One of the most striking developments of this NBA season was how close the bottom six playoff teams in the Western Conference were to each other. So going into the opening-round series between the No. 3 Blazers and the No. 6 Pelicans, everyone was expecting a close matchup, with the Blazers considered the slight overall favorites.
But that, as they say, is why we play the games. New Orleans dominated Portland pretty much from wire to wire over the course of their four-game sweep, which they completed on Saturday with a 131-123 victory that sent the Blazers reeling into the offseason facing a number of uncertainties regarding their roster, coaching staff, and front office.
The team conducted their exit interviews on Sunday, during which general manager Neil Olshey made the rather curious argument for staying the course, which is a tactic that has invariably led the team to the exact same destination each spring: an early postseason exit.
It bears parsing out Olshey’s comments, because they’re doing a great deal of work here, rhetorically speaking. First and foremost, he’s taking partial credit for what, by all accounts, was a successful regular-season by finishing third in the notoriously tough Western Conference. Second, he’s positing the team’s playoff meltdown as some sort of anomaly, an out-of-character performance from a team that’s ostensibly proven it’s much better than their recent play might suggest.
That second part is perhaps the most critical as he’s once again making the case that this specific incarnation of the team, with the way the current roster is constructed, is capable of bigger and better things under the right circumstances. That part is crucial given Olshey’s various shortcomings during his tenure as general manager, which have included a failure to land big-name free agents, poor draft-day decisions, overloading the salary cap with poison contracts, and underwhelming trade deadline dealings.
Olshey has often tried to inoculate himself against criticism regarding his personnel decisions by hiding behind the persistent notion that Portland is simply not a preferred destination for marquee free agents. Yet Olshey has consistently betrayed a lack of creativity in terms of figuring out ways to acquire and bundle assets into attractive trade packages, choosing instead to load up their cap sheet with big time contracts for role players that have seen marginal success in Portland to avoid seeing them walk.
Olshey’s impulse to stay the course also speaks to a general attitude among Blazers fans, who remain content with a certain level of success combined with an aversion to the prospect of a painful rebuilding process that would plunge the team back into lottery limbo for the next few years and quite possibly require parting ways with one or the other of their two main stars, Damian Lillard and C.J. McCollum.
The problem with Olshey’s plan is that he’s likely vastly underestimating the desire for change, among both the players on his roster, as well as mercurial owner Paul Allen, who not only formed an exploratory committee earlier this season to identify the organization’s issues, but also held a meeting with Lillard to discuss the direction of the franchise.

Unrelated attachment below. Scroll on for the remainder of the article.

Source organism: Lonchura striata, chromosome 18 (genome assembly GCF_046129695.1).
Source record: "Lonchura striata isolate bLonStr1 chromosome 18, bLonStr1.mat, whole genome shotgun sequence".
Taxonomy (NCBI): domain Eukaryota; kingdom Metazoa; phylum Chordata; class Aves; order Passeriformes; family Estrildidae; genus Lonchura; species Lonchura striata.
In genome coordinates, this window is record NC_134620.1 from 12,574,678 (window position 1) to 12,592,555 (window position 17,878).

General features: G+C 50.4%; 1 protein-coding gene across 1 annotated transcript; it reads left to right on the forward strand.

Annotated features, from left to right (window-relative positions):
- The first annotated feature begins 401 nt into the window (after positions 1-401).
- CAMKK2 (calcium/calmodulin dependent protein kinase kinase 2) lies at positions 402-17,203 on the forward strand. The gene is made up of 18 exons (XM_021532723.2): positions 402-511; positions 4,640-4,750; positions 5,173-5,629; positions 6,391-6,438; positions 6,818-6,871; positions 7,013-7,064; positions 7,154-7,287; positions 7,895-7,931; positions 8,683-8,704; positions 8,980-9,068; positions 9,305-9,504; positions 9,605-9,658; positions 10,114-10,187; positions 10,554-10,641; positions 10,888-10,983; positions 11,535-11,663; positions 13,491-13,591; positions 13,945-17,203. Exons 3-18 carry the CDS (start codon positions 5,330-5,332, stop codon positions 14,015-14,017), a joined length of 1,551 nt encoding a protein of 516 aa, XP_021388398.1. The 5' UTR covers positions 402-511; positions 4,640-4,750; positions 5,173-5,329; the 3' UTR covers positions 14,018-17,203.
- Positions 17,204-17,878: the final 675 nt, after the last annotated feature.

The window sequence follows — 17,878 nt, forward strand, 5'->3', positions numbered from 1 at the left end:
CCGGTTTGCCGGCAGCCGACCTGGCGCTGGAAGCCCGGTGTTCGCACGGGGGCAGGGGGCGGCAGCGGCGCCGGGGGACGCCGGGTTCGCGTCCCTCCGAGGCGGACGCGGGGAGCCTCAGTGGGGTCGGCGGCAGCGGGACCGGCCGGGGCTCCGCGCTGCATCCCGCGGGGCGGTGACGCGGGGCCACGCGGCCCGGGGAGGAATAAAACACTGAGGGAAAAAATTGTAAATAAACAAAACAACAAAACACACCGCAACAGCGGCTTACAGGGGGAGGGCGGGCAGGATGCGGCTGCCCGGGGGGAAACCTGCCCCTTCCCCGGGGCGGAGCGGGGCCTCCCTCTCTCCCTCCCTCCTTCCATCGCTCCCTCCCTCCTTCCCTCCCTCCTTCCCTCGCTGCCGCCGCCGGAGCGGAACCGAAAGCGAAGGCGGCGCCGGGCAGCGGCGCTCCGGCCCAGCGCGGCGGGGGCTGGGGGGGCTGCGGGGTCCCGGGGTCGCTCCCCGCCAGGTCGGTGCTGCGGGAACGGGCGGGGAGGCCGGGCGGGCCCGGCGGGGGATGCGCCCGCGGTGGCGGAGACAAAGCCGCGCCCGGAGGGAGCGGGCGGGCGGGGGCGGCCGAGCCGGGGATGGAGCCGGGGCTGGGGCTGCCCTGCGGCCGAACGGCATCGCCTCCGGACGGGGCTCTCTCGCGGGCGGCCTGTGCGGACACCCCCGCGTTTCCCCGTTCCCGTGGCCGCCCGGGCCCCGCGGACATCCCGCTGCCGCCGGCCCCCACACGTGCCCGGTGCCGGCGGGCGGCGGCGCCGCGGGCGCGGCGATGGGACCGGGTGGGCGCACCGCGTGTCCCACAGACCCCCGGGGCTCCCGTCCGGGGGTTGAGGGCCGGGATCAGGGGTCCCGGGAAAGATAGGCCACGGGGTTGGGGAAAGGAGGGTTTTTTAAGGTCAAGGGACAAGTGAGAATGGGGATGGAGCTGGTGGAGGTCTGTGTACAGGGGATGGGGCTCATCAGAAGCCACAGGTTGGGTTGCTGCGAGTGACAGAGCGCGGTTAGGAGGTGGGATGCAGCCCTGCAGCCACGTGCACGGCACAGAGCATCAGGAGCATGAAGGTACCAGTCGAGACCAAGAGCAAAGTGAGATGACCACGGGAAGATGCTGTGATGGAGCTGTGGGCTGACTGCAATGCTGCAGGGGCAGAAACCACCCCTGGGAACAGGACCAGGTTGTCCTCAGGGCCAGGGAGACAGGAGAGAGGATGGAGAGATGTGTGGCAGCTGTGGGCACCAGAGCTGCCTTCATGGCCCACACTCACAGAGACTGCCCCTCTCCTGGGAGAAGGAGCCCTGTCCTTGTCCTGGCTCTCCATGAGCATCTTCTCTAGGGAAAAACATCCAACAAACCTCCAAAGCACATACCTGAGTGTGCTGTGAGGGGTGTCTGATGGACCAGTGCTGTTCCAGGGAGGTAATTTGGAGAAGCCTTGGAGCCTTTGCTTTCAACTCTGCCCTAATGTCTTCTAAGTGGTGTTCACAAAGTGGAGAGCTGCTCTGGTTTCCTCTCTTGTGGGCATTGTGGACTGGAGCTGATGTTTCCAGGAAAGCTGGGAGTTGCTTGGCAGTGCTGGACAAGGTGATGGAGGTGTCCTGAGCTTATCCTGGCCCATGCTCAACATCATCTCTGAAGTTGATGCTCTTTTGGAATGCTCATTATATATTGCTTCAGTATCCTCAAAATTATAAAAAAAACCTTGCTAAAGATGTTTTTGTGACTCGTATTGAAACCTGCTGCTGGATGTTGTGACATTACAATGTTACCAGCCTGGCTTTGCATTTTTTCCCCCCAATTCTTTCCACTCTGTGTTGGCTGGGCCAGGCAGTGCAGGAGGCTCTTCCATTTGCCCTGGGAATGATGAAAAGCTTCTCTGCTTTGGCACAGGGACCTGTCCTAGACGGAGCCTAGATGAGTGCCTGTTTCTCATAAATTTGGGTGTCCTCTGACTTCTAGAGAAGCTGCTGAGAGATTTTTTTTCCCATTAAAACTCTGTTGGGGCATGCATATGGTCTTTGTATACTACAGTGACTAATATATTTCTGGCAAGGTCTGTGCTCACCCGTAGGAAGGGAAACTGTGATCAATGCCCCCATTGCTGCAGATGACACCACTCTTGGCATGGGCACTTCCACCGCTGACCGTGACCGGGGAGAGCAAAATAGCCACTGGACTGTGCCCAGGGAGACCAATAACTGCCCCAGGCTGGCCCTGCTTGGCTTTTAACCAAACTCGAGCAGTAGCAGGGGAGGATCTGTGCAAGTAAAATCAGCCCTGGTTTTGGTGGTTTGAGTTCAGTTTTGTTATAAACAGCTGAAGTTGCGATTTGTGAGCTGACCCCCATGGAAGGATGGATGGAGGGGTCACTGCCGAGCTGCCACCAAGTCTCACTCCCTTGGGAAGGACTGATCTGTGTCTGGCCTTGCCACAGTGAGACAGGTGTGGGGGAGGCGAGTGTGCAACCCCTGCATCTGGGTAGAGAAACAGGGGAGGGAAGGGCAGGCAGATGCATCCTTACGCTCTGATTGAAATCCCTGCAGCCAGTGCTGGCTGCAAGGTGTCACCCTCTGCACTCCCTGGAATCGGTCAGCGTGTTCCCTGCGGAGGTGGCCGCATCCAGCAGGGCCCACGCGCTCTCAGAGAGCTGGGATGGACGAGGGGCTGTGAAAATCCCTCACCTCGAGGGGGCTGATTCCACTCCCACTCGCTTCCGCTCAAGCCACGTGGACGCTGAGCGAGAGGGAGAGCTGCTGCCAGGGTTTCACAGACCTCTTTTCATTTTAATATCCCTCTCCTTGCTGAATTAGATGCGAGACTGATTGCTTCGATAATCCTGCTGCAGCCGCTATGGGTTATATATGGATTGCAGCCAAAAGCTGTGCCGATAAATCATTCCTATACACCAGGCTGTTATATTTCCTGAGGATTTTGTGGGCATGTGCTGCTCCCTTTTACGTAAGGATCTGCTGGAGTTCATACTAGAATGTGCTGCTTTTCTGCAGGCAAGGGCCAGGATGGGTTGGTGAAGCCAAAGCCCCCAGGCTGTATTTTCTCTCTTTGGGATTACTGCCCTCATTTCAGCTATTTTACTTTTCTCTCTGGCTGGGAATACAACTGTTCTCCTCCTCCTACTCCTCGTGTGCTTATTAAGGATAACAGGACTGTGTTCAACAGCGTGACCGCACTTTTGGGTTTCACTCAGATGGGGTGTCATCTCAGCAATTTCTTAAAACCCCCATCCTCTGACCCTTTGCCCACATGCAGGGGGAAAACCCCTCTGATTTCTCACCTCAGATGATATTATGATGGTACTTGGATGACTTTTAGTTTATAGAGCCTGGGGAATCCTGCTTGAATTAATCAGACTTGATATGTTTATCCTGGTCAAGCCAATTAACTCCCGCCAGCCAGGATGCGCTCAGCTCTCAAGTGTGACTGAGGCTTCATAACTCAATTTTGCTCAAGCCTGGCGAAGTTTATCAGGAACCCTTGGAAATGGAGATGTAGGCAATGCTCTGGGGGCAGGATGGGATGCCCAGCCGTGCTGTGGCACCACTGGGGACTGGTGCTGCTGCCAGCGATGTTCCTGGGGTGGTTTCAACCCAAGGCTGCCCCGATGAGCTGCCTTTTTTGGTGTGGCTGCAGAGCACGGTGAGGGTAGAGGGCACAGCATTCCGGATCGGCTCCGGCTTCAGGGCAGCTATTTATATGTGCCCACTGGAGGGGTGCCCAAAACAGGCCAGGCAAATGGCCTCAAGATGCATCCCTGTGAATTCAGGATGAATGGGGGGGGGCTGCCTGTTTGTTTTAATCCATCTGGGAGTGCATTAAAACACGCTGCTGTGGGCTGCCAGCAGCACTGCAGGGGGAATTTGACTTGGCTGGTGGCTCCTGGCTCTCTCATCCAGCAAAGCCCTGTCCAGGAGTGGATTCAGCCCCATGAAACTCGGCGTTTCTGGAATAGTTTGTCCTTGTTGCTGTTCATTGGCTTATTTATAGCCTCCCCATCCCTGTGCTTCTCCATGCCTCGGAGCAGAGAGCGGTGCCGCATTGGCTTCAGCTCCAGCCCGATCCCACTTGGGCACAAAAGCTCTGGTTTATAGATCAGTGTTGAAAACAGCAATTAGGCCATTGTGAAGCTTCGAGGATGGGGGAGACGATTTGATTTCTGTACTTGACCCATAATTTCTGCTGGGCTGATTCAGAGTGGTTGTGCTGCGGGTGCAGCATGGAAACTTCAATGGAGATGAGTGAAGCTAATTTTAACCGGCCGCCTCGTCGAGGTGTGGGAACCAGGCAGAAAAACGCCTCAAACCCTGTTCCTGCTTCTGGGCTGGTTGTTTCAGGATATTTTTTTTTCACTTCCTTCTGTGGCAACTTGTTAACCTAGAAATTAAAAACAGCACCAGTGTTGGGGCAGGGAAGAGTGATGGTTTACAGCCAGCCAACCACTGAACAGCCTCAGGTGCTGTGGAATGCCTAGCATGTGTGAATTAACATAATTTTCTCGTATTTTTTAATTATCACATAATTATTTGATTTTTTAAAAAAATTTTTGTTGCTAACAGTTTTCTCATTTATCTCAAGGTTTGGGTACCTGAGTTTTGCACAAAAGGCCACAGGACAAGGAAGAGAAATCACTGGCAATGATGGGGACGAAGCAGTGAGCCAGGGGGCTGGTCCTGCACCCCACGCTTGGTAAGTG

Staying the course simply isn’t an option, because that’s exactly what got them to this point. It’s why they’re capped out through 2020. It’s why the only chance for growth on the roster is hoping desperately for some massive internal development or blowing things up via trade. This isn’t a situation Olshey was dropped into, but one of his own creation, which is why his position might very well be part of the inevitable shakeup.
Head coach Terry Stotts also finds himself in the proverbial hot seat after his performance in the New Orleans series, which was underscored by an unwillingness and/or inability to make adjustments as the Pelicans clamped down on Lillard and McCollum. The Blazers’ offense was as stagnant and uninspired as it’s ever been under his watch, which in his defense is at least partially a byproduct of the roster he has to work with. But Lillard and McCollum’s failures to use their talent to transcend and overcome those challenges should also be enough to raise questions about both their individual and combined ceilings.
Olshey understands too well that he faces a nearly impossible task in trying to offload the contracts of Evan Turner and Meyers Leonard, the latter of whom’s value has never been lower, to free up some much-needed cap space. But as opposed to standing pat, literally everyone else on the roster should be on the table this summer in order to at least attempt to raise the ceiling on this group that has proven its limitations over and over.
Maurice Harkless, Al-Farouq Aminu, Pat Connaughton, Shabazz Napier, and Ed Davis have all proven themselves valuable rotation players this season, so the Blazers should strike while the iron’s hot and aggressively pursue any potential trade scenarios that might be on the table. The question is whether Olshey, who put them in the cap hell they find themselves in, is the executive they want to try and pilot them through the coming storm.